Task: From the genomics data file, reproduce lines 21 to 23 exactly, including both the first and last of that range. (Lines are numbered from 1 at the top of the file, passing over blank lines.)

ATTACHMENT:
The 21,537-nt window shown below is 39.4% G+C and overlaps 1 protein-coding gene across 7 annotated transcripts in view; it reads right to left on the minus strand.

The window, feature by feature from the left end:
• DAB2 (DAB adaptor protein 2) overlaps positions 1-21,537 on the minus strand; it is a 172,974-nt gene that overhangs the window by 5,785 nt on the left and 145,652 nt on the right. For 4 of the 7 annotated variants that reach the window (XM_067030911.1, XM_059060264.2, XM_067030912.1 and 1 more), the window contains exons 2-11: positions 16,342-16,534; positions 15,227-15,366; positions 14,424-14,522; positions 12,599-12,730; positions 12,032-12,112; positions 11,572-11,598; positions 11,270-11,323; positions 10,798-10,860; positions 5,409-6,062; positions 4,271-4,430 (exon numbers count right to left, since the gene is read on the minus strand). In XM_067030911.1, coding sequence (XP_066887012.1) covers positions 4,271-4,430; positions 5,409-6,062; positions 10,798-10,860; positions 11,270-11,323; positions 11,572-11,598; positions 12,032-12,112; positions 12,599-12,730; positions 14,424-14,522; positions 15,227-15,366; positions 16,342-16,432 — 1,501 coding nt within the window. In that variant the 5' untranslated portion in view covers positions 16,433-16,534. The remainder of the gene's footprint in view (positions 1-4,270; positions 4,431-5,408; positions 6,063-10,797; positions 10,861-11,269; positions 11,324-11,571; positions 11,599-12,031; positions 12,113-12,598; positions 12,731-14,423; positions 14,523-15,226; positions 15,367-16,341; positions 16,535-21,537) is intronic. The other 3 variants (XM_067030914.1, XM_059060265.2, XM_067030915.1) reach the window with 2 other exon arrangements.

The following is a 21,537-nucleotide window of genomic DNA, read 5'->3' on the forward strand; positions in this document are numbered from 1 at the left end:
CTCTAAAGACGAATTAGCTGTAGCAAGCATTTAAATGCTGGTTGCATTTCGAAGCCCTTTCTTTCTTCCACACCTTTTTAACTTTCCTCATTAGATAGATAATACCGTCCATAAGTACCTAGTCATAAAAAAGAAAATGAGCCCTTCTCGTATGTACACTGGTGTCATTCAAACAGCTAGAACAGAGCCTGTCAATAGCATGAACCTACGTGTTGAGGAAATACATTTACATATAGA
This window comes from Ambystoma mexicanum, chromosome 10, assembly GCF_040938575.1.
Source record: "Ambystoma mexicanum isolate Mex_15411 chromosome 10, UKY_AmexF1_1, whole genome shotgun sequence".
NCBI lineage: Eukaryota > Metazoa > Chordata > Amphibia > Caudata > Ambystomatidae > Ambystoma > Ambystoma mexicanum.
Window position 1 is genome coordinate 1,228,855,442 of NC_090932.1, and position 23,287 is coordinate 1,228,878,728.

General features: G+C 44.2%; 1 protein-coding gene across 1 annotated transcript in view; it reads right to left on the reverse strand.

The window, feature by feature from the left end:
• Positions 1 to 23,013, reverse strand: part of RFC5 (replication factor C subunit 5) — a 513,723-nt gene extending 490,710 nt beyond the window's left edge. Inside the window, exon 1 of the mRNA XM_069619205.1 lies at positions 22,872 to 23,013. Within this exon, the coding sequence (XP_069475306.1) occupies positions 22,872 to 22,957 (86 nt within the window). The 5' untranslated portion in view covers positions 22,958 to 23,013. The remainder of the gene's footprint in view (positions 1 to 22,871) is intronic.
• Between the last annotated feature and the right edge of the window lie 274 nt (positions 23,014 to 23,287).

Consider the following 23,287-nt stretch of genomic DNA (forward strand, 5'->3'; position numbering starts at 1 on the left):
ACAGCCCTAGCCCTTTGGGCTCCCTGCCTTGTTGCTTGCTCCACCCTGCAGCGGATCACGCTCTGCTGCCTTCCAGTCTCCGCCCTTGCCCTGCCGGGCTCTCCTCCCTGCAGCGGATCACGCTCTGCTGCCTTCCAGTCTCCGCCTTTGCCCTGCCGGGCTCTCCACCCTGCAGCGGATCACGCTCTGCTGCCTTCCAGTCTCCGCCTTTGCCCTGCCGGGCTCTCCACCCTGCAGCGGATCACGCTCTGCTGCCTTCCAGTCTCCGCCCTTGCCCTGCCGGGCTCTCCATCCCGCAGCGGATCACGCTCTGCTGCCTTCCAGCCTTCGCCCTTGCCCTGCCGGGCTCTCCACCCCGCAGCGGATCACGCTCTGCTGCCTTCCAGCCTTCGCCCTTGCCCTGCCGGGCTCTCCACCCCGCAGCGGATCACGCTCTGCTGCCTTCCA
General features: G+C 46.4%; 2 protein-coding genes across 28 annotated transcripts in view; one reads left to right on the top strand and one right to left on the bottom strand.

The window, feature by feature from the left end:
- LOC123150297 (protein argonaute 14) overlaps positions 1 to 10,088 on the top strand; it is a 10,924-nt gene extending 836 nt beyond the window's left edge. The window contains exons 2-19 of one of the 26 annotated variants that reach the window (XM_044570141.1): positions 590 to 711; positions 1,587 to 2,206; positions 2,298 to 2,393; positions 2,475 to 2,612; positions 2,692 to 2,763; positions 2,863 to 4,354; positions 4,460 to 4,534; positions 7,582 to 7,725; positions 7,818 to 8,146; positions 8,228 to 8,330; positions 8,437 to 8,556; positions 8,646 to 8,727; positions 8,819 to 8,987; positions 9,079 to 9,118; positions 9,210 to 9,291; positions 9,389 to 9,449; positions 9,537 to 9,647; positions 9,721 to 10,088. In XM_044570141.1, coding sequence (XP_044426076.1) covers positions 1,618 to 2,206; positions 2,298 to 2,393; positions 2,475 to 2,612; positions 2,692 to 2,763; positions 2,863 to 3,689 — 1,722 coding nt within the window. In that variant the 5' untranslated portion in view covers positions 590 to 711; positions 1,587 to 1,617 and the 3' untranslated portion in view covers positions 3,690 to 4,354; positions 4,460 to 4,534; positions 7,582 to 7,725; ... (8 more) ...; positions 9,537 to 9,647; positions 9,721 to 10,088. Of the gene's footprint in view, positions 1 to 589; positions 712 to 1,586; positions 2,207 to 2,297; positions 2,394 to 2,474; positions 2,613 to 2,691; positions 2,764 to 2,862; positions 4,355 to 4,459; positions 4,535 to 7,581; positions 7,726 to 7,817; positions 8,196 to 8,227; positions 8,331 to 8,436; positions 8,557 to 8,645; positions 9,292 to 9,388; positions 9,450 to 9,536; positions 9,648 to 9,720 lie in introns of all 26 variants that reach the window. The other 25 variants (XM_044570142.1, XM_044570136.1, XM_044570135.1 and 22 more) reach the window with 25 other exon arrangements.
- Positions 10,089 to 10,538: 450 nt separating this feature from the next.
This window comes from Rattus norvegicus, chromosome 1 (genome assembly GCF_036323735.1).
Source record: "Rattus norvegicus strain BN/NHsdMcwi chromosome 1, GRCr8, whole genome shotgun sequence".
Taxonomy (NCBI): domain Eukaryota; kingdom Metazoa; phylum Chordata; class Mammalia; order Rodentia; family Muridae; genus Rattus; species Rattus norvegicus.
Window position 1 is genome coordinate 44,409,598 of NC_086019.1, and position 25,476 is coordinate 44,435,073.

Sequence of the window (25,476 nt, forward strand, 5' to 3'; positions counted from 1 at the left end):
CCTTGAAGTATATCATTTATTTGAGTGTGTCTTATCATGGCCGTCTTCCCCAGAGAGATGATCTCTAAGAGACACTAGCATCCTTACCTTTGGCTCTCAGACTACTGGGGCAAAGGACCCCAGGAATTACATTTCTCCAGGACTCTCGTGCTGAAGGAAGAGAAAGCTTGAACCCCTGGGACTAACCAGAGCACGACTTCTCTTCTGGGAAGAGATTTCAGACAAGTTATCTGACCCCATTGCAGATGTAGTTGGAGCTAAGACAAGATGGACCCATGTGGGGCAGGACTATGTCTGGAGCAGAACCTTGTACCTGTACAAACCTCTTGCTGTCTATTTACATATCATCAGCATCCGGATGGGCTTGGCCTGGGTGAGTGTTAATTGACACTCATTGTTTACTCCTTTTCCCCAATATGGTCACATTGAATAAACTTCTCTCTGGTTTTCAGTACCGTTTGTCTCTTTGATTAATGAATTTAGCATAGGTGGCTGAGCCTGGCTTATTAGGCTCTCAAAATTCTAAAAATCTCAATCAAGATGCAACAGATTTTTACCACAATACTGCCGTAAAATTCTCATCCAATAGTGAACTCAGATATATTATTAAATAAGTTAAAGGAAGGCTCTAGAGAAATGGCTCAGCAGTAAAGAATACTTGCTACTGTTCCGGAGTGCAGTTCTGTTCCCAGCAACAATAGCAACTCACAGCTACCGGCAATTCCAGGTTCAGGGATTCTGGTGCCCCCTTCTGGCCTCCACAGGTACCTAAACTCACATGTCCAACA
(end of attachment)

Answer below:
Source record: "Rattus norvegicus strain BN/NHsdMcwi chromosome 1, GRCr8, whole genome shotgun sequence".
Taxonomy (NCBI): domain Eukaryota; kingdom Metazoa; phylum Chordata; class Mammalia; order Rodentia; family Muridae; genus Rattus; species Rattus norvegicus.
Window position 1 is genome coordinate 44,409,598 of NC_086019.1, and position 25,476 is coordinate 44,435,073.